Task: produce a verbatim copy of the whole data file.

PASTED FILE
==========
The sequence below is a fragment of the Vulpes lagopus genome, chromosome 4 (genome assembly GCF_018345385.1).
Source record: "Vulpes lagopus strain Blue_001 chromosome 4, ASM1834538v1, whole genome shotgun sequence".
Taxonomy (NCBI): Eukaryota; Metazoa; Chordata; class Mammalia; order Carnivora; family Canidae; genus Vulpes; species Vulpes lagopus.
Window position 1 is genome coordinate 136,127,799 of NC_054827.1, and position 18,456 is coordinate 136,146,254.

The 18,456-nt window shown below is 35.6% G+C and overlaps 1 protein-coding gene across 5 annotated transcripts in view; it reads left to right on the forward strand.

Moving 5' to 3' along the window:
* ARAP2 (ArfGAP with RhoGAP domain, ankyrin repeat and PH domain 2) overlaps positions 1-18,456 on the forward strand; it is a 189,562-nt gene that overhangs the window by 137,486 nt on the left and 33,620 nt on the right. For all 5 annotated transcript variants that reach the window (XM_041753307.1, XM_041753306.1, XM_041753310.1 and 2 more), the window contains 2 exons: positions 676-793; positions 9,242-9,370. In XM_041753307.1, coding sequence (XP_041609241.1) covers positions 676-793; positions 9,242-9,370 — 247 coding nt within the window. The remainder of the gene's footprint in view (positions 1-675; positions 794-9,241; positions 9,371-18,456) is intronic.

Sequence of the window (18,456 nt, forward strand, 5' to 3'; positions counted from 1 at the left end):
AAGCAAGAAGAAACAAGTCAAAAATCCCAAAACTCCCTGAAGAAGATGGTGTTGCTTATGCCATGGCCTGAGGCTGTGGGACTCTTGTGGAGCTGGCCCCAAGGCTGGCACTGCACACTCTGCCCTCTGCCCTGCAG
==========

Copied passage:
The sequence below is a fragment of the Vulpes lagopus genome, chromosome 4 (genome assembly GCF_018345385.1).
Source record: "Vulpes lagopus strain Blue_001 chromosome 4, ASM1834538v1, whole genome shotgun sequence".
Taxonomy (NCBI): Eukaryota; Metazoa; Chordata; class Mammalia; order Carnivora; family Canidae; genus Vulpes; species Vulpes lagopus.
Window position 1 is genome coordinate 136,127,799 of NC_054827.1, and position 18,456 is coordinate 136,146,254.

The 18,456-nt window shown below is 35.6% G+C and overlaps 1 protein-coding gene across 5 annotated transcripts in view; it reads left to right on the forward strand.

Moving 5' to 3' along the window:
* ARAP2 (ArfGAP with RhoGAP domain, ankyrin repeat and PH domain 2) overlaps positions 1-18,456 on the forward strand; it is a 189,562-nt gene that overhangs the window by 137,486 nt on the left and 33,620 nt on the right. For all 5 annotated transcript variants that reach the window (XM_041753307.1, XM_041753306.1, XM_041753310.1 and 2 more), the window contains 2 exons: positions 676-793; positions 9,242-9,370. In XM_041753307.1, coding sequence (XP_041609241.1) covers positions 676-793; positions 9,242-9,370 — 247 coding nt within the window. The remainder of the gene's footprint in view (positions 1-675; positions 794-9,241; positions 9,371-18,456) is intronic.

Sequence of the window (18,456 nt, forward strand, 5' to 3'; positions counted from 1 at the left end):
AAGCAAGAAGAAACAAGTCAAAAATCCCAAAACTCCCTGAAGAAGATGGTGTTGCTTATGCCATGGCCTGAGGCTGTGGGACTCTTGTGGAGCTGGCCCCAAGGCTGGCACTGCACACTCTGCCCTCTGCCCTGCAG